The Enigma of Conservatism’s Embrace of Hong Kong Immigration

July 9, 2020

 

Boris Johnson is a man not known for his support of immigration. During the EU Referendum he notoriously peddled the absurd myth that 77 million Turks – the nation’s entire population – would soon descend on Britain if we didn’t vote to leave. Just last year he complained that immigrants to our nation treated it ‘as their own country’.

 

Which is why I found it all the more remarkable when the Prime Minister last week set out his bold and generous offer to grant the right to remain to nearly 3 million Hong Kong citizens. The man who built his reputation on the Brexit movement and the issue of immigration has just proposed the greatest liberalisation of our migrant policy in modern history. As a lifelong proponent of immigration and the benefits it brings to our country, I must say I was delighted. Yet I remain perplexed as to why a government more hostile to immigrants than any of its recent predecessors, and more broadly a conservative movement seemingly permanently enraged by the idea that, God forbid, people might come to this country and leave it better than they found it, have embraced this move with open arms

 

Which is why I found it all the more remarkable when the Prime Minister last week set out his bold and generous offer to grant the right to remain to nearly 3 million Hong Kong citizens. The man who built his reputation on the Brexit movement and the issue of immigration has just proposed the greatest liberalisation of our migrant policy in modern history. As a lifelong proponent of immigration and the benefits it brings to our country, I must say I was delighted. Yet I remain perplexed as to why a government more hostile to immigrants than any of its recent predecessors, and more broadly a conservative movement seemingly permanently enraged by the idea that, God forbid, people might come to this country and leave it better than they found it, have embraced this move with open arms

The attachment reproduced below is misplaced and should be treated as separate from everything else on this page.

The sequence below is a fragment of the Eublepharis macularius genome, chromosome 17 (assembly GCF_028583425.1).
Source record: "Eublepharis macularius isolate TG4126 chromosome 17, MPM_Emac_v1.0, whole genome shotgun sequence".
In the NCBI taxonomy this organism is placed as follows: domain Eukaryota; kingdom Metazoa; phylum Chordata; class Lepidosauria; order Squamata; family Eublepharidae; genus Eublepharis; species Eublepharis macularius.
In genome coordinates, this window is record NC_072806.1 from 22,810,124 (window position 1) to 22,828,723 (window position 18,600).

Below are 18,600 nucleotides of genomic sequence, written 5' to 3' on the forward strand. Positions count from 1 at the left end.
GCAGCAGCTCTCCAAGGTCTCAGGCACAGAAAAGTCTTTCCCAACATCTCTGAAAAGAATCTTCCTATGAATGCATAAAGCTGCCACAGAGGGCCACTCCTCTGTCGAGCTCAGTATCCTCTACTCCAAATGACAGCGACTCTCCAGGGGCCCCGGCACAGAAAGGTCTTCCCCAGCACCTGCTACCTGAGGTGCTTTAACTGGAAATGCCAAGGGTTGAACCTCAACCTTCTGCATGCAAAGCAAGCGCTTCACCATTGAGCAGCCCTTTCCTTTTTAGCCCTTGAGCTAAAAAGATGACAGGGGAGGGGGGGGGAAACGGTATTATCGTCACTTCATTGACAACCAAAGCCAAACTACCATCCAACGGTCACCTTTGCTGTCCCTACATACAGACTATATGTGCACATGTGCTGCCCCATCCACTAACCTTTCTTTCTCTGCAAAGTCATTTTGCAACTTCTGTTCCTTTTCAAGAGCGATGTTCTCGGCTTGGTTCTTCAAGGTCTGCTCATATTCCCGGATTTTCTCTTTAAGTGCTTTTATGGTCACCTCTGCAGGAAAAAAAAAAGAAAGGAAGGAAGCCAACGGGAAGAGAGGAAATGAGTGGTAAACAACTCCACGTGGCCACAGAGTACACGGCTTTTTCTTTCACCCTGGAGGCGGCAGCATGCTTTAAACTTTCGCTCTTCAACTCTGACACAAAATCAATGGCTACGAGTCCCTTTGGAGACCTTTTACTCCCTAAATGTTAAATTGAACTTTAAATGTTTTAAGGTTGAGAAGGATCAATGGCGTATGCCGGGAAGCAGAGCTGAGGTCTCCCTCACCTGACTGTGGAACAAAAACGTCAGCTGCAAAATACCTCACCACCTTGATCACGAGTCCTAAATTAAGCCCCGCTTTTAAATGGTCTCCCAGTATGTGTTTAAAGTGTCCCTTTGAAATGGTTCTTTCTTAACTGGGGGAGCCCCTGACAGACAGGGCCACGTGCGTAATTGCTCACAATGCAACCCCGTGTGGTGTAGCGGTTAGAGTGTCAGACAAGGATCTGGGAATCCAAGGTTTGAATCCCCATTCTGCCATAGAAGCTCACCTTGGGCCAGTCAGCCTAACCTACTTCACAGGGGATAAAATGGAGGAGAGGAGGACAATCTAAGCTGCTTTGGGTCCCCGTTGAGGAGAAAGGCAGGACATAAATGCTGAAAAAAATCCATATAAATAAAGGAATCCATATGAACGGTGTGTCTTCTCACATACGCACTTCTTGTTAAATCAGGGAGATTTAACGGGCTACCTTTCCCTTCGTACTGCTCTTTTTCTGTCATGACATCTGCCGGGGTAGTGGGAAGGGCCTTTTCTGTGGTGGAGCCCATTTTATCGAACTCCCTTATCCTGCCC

Many of the right’s immigration fanatics will argue that this unprecedented expansion can be justified now that Britain is free to set its own immigration policy. Others will argue that it is evidence of a new, global post-Brexit Britain moving beyond the confines of a stagnating Europe. Some may even believe it. Yet I cannot help but feel that the conservative right, perpetually foaming at the mouth over our immigration figures, are following their hearts and not their heads.